In 1814 Mr. Channing was married to his cousin, Ruth Gibbs, of Newport. About this time he began his summer visits to Rhode Island, where Mrs. Gibbs, his mother-in-law, who resided in Boston during the winter, retained a country-seat. He became the father of four children, one of whom, the first born, died in infancy.
In 1820 he was honored with the degree of Doctor of Divinity from Harvard College.
In 1822 his society and friends urged him to rest for a year from his labors; and, at their suggestion, he sailed in May of that year, accompanied by his wife, for England. Here he made many valuable acquaintances, among whom were Wordsworth and Coleridge.
From England he passed into France, and thence through Switzerland into Italy. He reached home in the fall of 1823, and resumed his ministerial duties with increased alacrity and ardor.
In the spring of 1824, Mr. Ezra Stiles Gannett became associated with him in the pastoral charge. In consequence of this arrangement Dr. Channing relinquished a portion of his salary, and from time to time, as he saw how the duties of his colleague multiplied, he gave up the remainder, “until the pecuniary tie between himself and his congregation became almost nominal.”
Dr. Channing, besides attracting great attention by his occasional discourses and other contributions to our literature, was identified with many of the prominent benevolent projects of the day. He took a deep interest in the temperance reform, and delivered an address in 1837 before the Massachusetts Temperance Society, in which he discussed the causes and remedies of intemperance with great ability. He rendered important aid to his friend, Dr. Tuckerman, in the establishment of the ministry for the poor. The cause of prison reform, also, had his hearty sympathy, and as much of his attention as he was able to bestow upon it. In 1838 and 1840 he delivered lectures on self-culture and on the elevation of the laboring classes, which were republished and gained a wide circulation in England.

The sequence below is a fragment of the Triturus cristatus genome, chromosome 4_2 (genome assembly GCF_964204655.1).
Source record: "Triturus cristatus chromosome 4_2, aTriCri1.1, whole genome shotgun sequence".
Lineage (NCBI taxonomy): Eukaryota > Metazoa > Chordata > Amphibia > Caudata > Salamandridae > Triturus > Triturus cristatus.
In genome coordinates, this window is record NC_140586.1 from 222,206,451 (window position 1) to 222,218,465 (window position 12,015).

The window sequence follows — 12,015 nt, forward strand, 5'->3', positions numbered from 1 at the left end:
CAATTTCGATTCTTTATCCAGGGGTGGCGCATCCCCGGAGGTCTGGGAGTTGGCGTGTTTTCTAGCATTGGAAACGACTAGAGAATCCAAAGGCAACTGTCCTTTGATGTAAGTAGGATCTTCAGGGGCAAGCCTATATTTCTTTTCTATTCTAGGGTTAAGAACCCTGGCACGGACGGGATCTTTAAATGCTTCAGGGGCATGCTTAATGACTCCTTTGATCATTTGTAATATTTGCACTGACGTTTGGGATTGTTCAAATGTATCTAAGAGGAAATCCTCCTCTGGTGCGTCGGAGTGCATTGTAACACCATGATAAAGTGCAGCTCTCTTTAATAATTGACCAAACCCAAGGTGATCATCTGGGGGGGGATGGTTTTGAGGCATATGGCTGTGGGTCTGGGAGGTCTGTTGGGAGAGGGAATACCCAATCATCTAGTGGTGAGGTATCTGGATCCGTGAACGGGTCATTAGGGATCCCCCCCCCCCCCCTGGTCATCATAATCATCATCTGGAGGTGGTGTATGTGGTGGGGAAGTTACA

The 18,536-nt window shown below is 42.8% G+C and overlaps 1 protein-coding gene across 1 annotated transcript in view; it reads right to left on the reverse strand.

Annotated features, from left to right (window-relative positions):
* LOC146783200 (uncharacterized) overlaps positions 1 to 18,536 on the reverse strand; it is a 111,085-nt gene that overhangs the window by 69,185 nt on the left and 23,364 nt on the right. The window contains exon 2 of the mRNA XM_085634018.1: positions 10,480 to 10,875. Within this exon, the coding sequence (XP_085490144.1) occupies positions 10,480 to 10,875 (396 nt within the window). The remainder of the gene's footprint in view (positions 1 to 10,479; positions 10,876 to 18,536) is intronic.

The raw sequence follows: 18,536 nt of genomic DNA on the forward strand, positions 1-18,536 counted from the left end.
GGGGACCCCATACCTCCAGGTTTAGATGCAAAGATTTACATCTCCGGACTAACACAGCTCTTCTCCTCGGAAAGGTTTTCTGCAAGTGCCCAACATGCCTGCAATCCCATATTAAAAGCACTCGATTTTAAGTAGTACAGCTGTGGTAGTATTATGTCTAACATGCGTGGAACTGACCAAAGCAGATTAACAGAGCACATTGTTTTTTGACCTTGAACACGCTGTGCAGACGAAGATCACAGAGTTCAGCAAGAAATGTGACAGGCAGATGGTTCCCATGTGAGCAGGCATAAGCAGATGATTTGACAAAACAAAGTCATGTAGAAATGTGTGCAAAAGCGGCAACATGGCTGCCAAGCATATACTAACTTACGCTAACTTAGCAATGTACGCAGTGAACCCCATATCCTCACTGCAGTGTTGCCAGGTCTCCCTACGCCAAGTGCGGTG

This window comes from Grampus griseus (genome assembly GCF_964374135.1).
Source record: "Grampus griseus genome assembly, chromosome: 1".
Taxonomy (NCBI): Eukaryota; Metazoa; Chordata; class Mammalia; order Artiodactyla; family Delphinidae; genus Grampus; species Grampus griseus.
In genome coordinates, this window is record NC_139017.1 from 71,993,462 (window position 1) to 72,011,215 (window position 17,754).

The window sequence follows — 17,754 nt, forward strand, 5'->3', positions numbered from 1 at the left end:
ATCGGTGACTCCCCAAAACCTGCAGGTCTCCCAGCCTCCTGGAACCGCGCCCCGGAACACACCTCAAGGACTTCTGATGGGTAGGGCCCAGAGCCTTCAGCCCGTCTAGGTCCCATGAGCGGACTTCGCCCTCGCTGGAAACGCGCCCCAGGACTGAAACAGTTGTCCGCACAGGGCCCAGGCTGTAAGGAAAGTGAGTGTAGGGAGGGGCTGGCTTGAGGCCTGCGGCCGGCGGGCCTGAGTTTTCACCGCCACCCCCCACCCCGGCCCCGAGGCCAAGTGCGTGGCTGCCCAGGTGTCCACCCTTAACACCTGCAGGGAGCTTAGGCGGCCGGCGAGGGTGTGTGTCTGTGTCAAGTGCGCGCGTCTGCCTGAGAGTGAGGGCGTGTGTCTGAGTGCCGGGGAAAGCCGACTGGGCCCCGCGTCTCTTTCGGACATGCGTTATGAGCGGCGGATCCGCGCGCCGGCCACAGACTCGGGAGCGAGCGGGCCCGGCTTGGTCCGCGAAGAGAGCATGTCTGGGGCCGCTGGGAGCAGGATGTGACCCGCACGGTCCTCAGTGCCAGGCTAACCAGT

Dr. Channing sympathized strongly with the antislavery movement. As early as 1828 he wrote to a friend in England, expressing his deep interest in the subject and his earnest desire that some plan might be devised by which the slaves in this country should be emancipated. In the autumn of 1830 he sailed for Santa Cruz for the benefit of his health, and remained there until May of the next year. Here he saw much to confirm his previous impressions in respect to slavery, and on his return manifested a strong desire that something should be done to arouse the public mind on the subject. While in the West Indies, he commenced a work on slavery which was not published until 1835. In 1837 he published a letter on the threatened annexation of Texas, addressed to Henry Clay. In the autumn of the same year he was instrumental in procuring a public meeting in Faneuil Hall, to bear testimony against the murder of the Rev. Mr. Lovejoy, at Alton, while defending the building containing his press, which was devoted to anti-slavery. But, while his mind dwelt with perhaps greater intensity on this subject than almost any other, he declared his disapprobation of all extreme measures, and relied upon the power of argument and persuasion rather than reproachful epithets or violent dealing.
In the summer of 1842 Dr. Channing went to pass a few weeks at Lenox, Mass. While here, he made his last public effort in the delivery of his well-known address on West Indian emancipation. He left Lenox in September, intending to return through the passes of the Green Mountains, but was attacked at Bennington by a fever, which, after a little more than three weeks, terminated his life. On Sunday, October 2, the last day of his life, he listened to a portion of Scripture containing some of the words of Jesus, with great apparent satisfaction. Says one who was watching at his bedside: